Reprinted with permission of the New York Times, January 30, 1998
Saddam Hussein must go. This imperative may seem too simple for some experts and too daunting for the Clinton Administration. But if the United States is committed, as the President said in his State of the Union Message, to insuring that the Iraqi leader never again uses weapons of mass destruction, the only way to achieve that goal is to remove Mr. Hussein and his regime from power. Any policy short of that will fail.
The good news is this: The Administration has abandoned efforts to win over the Iraqi leader with various carrots. It is clear that Mr. Hussein wants his weapons of mass destruction more than he wants oil revenue or relief for hungry Iraqi children. Now the Administration is reportedly planning military action - a three- or four-day bombing campaign against Iraqi weapons sites and other strategic targets. But the bad news is that this too will fail. In fact, when the dust settles, we may be in worse shape than we are today.
Think about what the world will look like the day after the bombing ends. Mr. Hussein will still be in power - if five weeks of heavy bombing in 1991 failed to knock him out, five days of bombing wont either. Can the air attacks insure that he will never be able to use weapons of mass destruction again? The answer, unfortunately, is no. Even our smart bombs cannot reliably hit and destroy every weapons and storage site in Iraq, for the simple reason that we do not know where all the sites are. After the bombing stops, Mr. Hussein will still be able to manufacture weapons of mass destruction. Pentagon officials admit this.
What will President Clinton do then? Administration officials talk of further punitive measures, like declaring a no-fly zone over all of Iraq, or even more bombing. But the fact is that the United States will have shot its bolt. Mr. Hussein will have proved the futility of American air power. The United Nations inspection regime will have collapsed; American diplomacy will be in disarray. Those who opposed military action all along - the Russians, French and Chinese - will demand the lifting of sanctions, and Mr. Hussein will be out of his box, free to terrorize our allies and threaten our interests.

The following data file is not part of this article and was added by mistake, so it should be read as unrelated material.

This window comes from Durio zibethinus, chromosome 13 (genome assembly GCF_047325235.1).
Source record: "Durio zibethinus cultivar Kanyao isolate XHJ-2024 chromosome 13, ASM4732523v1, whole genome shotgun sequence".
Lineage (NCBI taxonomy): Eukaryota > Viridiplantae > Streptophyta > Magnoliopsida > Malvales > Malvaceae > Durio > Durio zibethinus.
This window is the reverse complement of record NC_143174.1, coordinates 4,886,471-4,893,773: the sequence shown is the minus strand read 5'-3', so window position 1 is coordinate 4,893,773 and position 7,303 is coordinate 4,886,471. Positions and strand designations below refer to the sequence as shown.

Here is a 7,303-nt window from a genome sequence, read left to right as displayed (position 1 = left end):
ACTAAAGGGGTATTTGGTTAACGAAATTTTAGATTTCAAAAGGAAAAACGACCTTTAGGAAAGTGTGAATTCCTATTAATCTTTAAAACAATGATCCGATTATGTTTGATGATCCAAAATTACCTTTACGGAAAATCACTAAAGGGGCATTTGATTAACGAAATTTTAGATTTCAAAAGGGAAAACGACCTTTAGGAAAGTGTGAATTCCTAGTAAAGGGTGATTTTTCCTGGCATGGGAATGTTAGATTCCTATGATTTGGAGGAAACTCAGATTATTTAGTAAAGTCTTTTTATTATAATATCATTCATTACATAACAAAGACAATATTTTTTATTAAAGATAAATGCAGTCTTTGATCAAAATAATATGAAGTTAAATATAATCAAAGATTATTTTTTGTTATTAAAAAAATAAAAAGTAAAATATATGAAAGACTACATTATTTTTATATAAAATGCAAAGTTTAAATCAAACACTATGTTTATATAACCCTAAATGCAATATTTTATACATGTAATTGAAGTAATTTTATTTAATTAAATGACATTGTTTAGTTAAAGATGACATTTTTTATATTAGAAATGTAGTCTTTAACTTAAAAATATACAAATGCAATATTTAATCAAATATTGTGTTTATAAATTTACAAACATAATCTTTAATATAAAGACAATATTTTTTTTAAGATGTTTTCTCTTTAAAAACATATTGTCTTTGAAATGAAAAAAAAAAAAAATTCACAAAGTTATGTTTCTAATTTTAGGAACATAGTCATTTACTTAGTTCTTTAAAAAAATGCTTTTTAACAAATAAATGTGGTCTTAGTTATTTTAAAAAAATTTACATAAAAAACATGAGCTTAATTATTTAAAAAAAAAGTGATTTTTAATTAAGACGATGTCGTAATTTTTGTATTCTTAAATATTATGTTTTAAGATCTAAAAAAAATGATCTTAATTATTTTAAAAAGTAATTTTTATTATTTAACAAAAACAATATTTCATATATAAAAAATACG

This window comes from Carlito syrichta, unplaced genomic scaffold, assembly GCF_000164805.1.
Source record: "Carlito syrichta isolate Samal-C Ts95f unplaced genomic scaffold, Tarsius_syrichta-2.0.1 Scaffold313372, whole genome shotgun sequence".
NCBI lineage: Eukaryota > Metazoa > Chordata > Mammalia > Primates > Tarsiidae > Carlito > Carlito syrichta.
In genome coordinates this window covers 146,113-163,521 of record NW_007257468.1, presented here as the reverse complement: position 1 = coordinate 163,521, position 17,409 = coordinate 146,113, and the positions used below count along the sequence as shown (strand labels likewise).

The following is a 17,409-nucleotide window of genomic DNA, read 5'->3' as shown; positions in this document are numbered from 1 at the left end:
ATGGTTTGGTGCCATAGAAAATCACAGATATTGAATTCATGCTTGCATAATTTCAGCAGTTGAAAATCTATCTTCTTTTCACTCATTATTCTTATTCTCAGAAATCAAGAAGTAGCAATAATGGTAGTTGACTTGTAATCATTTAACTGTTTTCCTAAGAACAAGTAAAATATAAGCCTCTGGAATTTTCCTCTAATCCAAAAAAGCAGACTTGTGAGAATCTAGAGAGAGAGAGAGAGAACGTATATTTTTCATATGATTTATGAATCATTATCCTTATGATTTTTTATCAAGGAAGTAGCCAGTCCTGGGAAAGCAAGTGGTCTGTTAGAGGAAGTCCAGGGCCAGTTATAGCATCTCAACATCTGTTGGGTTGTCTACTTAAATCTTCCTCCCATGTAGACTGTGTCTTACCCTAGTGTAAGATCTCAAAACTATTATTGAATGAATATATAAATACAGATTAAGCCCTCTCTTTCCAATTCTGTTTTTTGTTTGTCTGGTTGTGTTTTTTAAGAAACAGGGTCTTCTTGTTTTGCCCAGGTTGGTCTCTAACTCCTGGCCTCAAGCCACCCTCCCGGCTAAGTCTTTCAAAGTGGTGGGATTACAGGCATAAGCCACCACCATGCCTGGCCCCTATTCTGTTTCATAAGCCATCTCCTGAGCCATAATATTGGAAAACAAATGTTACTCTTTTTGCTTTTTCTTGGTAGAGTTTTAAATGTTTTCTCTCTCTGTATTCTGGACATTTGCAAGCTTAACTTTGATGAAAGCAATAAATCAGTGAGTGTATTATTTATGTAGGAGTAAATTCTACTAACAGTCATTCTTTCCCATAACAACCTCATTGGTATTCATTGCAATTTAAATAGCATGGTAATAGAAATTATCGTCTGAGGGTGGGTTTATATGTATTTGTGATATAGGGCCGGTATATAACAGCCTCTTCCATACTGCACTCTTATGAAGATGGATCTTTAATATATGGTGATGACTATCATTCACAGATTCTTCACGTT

Mr. Hussein has obviously thought through this scenario, and he likes his chances. That is why he provoked the present crisis, fully aware that it could lead to American bombing strikes. He has survived them before, and he is confident he can survive them again. They will not succeed in forcing him to abandon his efforts to obtain weapons of mass destruction. The only way to remove the threat of those weapons is to remove him, and that means using air power and ground forces, and finishing the task left undone in 1991.
We can do this job. Mr. Husseins army is much weaker than before the Persian Gulf war. He has no political support beyond his own bodyguards and generals. An effective military campaign combined with a political strategy to support the broad opposition forces in Iraq could well bring his regime down faster than many imagine. And Iraqs Arab neighbors are more likely to support a military effort to remove him than an ineffectual bombing raid that leaves a dangerous man in power.
Does the United States really have to bear this burden? Yes. Unless we act, Saddam Hussein will prevail, the Middle East will be destabilized, other aggressors around the world will follow his example, and American soldiers will have to pay a far heavier price when the international peace sustained by American leadership begins to collapse.
If Mr. Clinton is serious about protecting us and our allies from Iraqi biological and chemical weapons, he will order ground forces to the gulf. Four heavy divisions and two airborne divisions are available for deployment. The President should act, and Congress should support him in the only policy that can succeed.